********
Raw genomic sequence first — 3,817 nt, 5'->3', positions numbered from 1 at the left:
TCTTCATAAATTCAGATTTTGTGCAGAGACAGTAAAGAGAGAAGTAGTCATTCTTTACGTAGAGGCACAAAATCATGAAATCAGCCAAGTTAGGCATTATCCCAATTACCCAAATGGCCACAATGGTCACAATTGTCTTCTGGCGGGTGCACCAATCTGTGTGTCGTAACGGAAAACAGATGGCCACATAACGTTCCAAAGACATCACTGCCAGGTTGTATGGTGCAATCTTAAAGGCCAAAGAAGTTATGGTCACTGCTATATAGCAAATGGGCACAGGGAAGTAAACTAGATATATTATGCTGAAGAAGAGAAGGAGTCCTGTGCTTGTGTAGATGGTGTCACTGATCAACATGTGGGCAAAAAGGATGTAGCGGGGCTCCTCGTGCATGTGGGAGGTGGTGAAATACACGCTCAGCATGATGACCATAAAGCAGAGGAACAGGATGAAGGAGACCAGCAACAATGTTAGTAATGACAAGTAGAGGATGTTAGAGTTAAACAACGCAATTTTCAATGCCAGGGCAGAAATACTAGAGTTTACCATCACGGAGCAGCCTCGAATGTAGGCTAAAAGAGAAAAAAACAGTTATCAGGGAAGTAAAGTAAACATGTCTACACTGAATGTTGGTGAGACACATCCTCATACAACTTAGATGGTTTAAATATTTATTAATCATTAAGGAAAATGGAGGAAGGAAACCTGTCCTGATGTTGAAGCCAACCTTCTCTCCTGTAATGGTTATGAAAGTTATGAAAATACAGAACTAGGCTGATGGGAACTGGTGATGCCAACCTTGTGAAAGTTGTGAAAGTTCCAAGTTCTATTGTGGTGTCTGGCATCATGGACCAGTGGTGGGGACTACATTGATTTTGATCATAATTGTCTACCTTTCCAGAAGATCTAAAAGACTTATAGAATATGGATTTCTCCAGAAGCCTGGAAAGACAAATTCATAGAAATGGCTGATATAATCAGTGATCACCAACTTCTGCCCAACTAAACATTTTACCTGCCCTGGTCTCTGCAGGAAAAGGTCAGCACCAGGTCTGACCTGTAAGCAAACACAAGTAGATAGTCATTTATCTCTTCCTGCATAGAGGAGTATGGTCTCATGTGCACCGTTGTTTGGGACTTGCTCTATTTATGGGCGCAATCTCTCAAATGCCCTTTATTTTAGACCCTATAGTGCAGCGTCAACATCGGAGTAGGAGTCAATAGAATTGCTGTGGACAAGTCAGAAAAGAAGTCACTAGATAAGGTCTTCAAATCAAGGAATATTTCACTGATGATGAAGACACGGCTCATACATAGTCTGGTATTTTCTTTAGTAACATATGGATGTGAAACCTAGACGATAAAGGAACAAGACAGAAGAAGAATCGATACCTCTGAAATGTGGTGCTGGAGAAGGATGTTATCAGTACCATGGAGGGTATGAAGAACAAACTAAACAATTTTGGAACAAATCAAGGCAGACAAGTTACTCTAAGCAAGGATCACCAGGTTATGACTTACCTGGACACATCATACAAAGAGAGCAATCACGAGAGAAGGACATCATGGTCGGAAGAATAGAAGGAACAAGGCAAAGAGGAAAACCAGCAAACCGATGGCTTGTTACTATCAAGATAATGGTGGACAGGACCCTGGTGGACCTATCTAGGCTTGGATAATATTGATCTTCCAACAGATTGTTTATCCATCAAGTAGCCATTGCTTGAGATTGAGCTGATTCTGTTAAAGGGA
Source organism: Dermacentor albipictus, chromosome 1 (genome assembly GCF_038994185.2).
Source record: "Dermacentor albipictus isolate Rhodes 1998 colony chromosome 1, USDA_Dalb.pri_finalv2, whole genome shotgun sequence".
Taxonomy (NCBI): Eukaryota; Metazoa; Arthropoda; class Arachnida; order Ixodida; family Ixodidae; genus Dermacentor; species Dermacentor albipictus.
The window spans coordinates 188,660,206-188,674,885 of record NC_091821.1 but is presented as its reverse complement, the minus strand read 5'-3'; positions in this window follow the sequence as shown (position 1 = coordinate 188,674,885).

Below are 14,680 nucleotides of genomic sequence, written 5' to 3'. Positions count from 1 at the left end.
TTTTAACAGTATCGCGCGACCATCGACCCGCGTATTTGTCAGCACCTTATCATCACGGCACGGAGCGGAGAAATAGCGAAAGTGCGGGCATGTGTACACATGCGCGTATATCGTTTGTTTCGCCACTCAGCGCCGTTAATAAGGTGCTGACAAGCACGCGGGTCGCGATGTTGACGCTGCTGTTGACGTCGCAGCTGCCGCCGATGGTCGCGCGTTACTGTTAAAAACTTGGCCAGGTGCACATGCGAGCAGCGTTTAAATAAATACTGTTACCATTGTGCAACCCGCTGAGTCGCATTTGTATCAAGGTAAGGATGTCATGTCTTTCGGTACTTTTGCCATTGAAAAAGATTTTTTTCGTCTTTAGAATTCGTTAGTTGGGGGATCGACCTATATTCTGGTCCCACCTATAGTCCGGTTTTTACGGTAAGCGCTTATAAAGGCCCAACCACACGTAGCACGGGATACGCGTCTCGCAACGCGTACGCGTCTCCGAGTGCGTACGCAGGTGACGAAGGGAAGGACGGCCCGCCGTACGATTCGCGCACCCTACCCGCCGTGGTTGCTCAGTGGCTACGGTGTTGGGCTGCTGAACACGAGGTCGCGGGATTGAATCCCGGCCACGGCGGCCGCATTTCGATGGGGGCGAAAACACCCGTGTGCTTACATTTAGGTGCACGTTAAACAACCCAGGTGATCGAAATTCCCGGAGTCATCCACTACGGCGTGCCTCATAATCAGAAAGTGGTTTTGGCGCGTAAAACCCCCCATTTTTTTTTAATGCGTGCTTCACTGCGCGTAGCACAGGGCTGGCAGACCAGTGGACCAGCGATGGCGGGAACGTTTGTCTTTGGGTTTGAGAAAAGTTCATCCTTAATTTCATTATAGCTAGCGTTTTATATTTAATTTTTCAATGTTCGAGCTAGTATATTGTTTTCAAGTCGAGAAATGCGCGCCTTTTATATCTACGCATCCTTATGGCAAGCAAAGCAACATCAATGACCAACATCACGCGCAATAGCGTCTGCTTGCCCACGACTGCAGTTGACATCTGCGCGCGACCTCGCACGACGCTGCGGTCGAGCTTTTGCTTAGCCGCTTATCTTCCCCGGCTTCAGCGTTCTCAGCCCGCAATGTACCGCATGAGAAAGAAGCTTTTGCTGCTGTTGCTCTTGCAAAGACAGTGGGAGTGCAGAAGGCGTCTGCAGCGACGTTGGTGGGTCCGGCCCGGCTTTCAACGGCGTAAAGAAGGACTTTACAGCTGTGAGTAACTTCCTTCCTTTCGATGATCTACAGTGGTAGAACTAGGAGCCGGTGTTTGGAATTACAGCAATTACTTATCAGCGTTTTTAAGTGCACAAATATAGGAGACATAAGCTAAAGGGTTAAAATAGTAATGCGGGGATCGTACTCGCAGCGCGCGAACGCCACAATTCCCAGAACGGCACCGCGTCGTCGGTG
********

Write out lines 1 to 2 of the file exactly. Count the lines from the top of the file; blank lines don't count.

Raw genomic sequence first — 3,817 nt, 5'->3', positions numbered from 1 at the left:
TCTTCATAAATTCAGATTTTGTGCAGAGACAGTAAAGAGAGAAGTAGTCATTCTTTACGTAGAGGCACAAAATCATGAAATCAGCCAAGTTAGGCATTATCCCAATTACCCAAATGGCCACAATGGTCACAATTGTCTTCTGGCGGGTGCACCAATCTGTGTGTCGTAACGGAAAACAGATGGCCACATAACGTTCCAAAGACATCACTGCCAGGTTGTATGGTGCAATCTTAAAGGCCAAAGAAGTTATGGTCACTGCTATATAGCAAATGGGCACAGGGAAGTAAACTAGATATATTATGCTGAAGAAGAGAAGGAGTCCTGTGCTTGTGTAGATGGTGTCACTGATCAACATGTGGGCAAAAAGGATGTAGCGGGGCTCCTCGTGCATGTGGGAGGTGGTGAAATACACGCTCAGCATGATGACCATAAAGCAGAGGAACAGGATGAAGGAGACCAGCAACAATGTTAGTAATGACAAGTAGAGGATGTTAGAGTTAAACAACGCAATTTTCAATGCCAGGGCAGAAATACTAGAGTTTACCATCACGGAGCAGCCTCGAATGTAGGCTAAAAGAGAAAAAAACAGTTATCAGGGAAGTAAAGTAAACATGTCTACACTGAATGTTGGTGAGACACATCCTCATACAACTTAGATGGTTTAAATATTTATTAATCATTAAGGAAAATGGAGGAAGGAAACCTGTCCTGATGTTGAAGCCAACCTTCTCTCCTGTAATGGTTATGAAAGTTATGAAAATACAGAACTAGGCTGATGGGAACTGGTGATGCCAACCTTGTGAAAGTTGTGAAAGTTCCAAGTTCTATTGTGGTGTCTGGCATCATGGACCAGTGGTGGGGACTACATTGATTTTGATCATAATTGTCTACCTTTCCAGAAGATCTAAAAGACTTATAGAATATGGATTTCTCCAGAAGCCTGGAAAGACAAATTCATAGAAATGGCTGATATAATCAGTGATCACCAACTTCTGCCCAACTAAACATTTTACCTGCCCTGGTCTCTGCAGGAAAAGGTCAGCACCAGGTCTGACCTGTAAGCAAACACAAGTAGATAGTCATTTATCTCTTCCTGCATAGAGGAGTATGGTCTCATGTGCACCGTTGTTTGGGACTTGCTCTATTTATGGGCGCAATCTCTCAAATGCCCTTTATTTTAGACCCTATAGTGCAGCGTCAACATCGGAGTAGGAGTCAATAGAATTGCTGTGGACAAGTCAGAAAAGAAGTCACTAGATAAGGTCTTCAAATCAAGGAATATTTCACTGATGATGAAGACACGGCTCATACATAGTCTGGTATTTTCTTTAGTAACATATGGATGTGAAACCTAGACGATAAAGGAACAAGACAGAAGAAGAATCGATACCTCTGAAATGTGGTGCTGGAGAAGGATGTTATCAGTACCATGGAGGGTATGAAGAACAAACTAAACAATTTTGGAACAAATCAAGGCAGACAAGTTACTCTAAGCAAGGATCACCAGGTTATGACTTACCTGGACACATCATACAAAGAGAGCAATCACGAGAGAAGGACATCATGGTCGGAAGAATAGAAGGAACAAGGCAAAGAGGAAAACCAGCAAACCGATGGCTTGTTACTATCAAGATAATGGTGGACAGGACCCTGGTGGACCTATCTAGGCTTGGATAATATTGATCTTCCAACAGATTGTTTATCCATCAAGTAGCCATTGCTTGAGATTGAGCTGATTCTGTTAAAGGGA